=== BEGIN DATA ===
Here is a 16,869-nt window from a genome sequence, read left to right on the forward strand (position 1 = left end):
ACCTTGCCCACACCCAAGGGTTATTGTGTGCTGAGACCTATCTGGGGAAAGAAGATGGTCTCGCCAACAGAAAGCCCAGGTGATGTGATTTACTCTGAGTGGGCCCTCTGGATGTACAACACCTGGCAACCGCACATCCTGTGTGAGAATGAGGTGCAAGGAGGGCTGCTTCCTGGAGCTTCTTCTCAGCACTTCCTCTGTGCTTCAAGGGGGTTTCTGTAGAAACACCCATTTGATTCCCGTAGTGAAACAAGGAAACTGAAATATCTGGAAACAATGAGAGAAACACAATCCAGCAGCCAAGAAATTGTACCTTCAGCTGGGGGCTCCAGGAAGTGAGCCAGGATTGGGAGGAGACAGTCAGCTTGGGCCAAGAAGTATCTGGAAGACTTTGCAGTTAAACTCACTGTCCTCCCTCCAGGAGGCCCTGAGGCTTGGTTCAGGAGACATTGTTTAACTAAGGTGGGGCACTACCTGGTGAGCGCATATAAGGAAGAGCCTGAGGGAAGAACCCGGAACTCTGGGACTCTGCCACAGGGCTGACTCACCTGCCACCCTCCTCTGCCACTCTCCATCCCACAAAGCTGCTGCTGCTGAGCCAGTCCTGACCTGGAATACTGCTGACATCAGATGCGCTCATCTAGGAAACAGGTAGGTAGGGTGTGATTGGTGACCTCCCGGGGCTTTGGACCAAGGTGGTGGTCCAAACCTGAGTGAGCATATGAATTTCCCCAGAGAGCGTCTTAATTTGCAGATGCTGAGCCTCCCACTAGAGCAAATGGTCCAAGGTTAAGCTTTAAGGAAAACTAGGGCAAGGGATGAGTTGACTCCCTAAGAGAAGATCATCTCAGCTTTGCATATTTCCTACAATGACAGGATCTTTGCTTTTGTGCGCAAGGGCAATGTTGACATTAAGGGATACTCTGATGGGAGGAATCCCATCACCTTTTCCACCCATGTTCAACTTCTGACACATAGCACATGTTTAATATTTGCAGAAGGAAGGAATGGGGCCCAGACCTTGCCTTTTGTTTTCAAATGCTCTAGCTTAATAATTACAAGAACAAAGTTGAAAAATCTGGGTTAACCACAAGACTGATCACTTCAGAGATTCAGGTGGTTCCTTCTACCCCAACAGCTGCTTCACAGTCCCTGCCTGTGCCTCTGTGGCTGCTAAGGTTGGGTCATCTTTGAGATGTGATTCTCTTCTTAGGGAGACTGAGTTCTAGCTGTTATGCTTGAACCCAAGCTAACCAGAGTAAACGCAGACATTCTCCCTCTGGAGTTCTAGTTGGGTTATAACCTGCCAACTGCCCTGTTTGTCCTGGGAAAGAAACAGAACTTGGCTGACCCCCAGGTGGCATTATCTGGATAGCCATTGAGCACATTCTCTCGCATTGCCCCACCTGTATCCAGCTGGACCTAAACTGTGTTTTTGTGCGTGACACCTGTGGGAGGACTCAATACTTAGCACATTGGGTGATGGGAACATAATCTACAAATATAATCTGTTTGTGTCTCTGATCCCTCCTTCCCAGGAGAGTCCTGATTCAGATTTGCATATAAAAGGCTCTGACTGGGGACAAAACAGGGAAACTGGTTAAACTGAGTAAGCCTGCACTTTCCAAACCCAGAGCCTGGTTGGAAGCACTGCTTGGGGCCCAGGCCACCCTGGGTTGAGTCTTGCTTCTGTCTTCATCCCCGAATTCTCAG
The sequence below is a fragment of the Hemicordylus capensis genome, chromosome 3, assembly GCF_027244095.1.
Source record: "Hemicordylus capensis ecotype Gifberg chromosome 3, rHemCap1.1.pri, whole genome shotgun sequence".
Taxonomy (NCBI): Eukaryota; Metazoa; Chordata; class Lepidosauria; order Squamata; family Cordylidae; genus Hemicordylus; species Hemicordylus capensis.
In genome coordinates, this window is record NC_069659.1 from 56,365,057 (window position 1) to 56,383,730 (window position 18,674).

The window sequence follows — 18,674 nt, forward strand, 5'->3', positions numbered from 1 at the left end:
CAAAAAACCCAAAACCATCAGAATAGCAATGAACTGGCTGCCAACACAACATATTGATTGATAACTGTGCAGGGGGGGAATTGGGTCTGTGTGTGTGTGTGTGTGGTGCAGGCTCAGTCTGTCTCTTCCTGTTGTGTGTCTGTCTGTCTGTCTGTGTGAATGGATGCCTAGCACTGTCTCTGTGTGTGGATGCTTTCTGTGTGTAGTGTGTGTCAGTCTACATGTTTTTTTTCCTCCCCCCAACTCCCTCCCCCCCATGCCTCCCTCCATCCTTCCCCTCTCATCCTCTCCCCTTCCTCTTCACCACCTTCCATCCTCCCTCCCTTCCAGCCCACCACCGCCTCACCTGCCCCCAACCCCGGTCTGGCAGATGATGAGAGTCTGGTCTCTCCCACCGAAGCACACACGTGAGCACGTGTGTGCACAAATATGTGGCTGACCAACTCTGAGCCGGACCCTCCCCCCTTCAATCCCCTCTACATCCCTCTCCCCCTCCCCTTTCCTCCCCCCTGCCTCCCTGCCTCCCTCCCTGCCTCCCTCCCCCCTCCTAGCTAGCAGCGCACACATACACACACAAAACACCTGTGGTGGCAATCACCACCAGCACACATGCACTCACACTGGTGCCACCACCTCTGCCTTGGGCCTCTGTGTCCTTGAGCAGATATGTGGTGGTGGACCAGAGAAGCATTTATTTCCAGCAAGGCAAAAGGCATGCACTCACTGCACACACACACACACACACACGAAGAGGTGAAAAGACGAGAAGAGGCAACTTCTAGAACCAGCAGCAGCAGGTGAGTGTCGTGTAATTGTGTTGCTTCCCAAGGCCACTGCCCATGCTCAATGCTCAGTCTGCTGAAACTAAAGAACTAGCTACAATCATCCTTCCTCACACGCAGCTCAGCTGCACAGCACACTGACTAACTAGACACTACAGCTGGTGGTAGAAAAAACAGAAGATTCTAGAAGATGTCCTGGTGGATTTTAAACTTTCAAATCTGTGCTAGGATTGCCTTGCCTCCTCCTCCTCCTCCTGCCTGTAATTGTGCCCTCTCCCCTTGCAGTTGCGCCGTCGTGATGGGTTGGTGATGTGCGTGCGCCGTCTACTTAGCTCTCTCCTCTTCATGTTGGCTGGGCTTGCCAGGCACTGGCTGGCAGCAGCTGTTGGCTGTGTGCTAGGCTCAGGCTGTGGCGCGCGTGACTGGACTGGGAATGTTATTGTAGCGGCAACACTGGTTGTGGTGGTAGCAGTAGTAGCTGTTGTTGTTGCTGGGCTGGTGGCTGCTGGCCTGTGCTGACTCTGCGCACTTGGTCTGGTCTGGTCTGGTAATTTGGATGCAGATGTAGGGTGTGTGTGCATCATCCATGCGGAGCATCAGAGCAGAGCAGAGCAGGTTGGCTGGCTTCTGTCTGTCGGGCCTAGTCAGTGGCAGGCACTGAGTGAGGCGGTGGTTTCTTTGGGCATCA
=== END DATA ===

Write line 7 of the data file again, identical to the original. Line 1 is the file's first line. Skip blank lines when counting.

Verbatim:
The window sequence follows — 18,674 nt, forward strand, 5'->3', positions numbered from 1 at the left end: